‘So near, yet so far’ has a welcome connotation in this case, with travel-hungry people choosing a change of scene that doesn’t involve road trips and tests.
It’s no longer all gloom and doom for the city-centric hospitality industry. Lockdown fatigue coupled with a gradual re-opening are fuelling a ‘staycation’ boom for high-end hotels and resorts. Consequently, hotels, witnessing lower occupancy – on account of reduced business traveller check-ins – are being compensated by a significant spike in leisure travel, especially over the weekends.
Expansive outdoor spaces, luxurious rooms, attractive dining options, pools, fitness centres, and spas (in states where these are allowed to function) are attracting families in droves. Couples are opting to enjoy a getaway with a relaxed brunch at high-end restaurants owned by five-star hotels. Understandably, hotels are communicating their COVID-safety protocols and vaccination drives to reassure customers.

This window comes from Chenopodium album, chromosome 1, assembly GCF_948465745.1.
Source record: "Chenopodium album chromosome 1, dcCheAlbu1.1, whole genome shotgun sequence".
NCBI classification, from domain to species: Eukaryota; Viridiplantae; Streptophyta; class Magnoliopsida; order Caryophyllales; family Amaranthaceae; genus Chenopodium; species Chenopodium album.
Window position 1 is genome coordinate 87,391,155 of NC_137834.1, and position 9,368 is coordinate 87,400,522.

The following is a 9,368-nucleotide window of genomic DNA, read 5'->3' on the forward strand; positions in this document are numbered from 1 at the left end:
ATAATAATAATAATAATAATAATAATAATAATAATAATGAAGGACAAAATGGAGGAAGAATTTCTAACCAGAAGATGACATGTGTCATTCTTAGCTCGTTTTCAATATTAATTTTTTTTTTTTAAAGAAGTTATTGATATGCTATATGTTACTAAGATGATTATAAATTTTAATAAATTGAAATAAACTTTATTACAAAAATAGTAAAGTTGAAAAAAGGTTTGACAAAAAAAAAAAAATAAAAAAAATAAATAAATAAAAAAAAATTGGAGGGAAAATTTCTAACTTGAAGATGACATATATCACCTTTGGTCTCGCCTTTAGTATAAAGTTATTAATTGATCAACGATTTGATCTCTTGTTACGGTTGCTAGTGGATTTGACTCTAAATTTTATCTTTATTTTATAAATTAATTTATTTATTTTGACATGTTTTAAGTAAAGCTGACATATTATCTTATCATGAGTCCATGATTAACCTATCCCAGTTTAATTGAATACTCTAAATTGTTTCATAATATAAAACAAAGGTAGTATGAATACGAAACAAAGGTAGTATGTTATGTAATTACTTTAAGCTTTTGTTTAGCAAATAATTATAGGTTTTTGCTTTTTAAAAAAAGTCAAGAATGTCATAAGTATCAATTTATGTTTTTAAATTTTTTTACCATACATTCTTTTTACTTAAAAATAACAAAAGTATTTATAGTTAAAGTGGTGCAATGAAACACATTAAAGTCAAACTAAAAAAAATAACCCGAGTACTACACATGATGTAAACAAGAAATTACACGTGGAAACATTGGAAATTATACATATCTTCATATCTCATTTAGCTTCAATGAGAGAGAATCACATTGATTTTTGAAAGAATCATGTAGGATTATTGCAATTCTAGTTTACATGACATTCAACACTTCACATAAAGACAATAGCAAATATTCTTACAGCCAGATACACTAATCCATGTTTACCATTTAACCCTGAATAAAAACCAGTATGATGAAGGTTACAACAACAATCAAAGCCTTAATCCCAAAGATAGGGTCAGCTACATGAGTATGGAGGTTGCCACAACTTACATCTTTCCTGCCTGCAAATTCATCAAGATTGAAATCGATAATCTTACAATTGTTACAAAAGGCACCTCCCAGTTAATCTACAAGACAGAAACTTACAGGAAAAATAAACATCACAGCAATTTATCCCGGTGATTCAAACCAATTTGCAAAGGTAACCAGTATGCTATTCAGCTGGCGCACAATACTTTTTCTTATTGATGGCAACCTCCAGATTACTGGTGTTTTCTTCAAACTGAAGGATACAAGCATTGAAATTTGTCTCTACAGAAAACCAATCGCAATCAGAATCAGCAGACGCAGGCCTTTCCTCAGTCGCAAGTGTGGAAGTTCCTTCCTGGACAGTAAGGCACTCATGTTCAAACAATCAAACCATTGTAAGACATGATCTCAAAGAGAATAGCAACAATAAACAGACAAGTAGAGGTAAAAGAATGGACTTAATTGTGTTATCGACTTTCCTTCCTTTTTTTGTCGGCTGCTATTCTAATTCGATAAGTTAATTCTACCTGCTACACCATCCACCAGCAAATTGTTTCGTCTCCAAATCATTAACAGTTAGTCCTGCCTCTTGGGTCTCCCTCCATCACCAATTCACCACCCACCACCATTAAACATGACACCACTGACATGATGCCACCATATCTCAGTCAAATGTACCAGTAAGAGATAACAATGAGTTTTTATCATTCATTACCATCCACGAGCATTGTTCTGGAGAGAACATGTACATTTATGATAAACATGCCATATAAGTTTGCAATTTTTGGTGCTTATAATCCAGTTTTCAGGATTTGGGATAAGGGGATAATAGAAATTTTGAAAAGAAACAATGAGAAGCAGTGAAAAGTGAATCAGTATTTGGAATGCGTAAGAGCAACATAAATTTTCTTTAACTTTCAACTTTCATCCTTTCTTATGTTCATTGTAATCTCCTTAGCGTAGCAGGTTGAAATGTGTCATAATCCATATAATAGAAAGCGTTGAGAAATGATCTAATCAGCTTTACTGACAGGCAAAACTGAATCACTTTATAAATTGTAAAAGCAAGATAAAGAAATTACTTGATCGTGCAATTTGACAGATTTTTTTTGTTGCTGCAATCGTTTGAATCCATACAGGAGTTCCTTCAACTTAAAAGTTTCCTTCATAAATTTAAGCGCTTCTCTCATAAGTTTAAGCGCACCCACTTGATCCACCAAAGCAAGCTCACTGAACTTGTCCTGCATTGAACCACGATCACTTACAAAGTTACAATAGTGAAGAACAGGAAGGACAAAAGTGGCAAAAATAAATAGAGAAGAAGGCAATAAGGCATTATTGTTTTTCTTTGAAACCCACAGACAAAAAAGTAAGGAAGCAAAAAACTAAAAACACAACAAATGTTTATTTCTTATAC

It is hard to predict if the welcome spike in staycations is a lasting phenomenon. Many people in north India are heading to hill-stations in Uttarakhand, Himachal Pradesh, Jammu & Kashmir and Ladakh to beat the gruelling heat. Whereas in Maharashtra, there’s been a spurt of monsoon travel to the ever-popular Khandala and Lonavala, but also to lesser-known destinations such as Bhimashankar and Malshej Ghat, and Matheran, which has just opened up to tourists. Down South, Bengaluru residents are choosing visits to homestays in coffee plantations or tea estates when they get a chance.
But all the images of over-crowded points and traffic jams along popular routes all over the country doing the rounds may just motivate more people to stay put in their cities and enjoy some rest and recuperation with a staycation in urban five stars.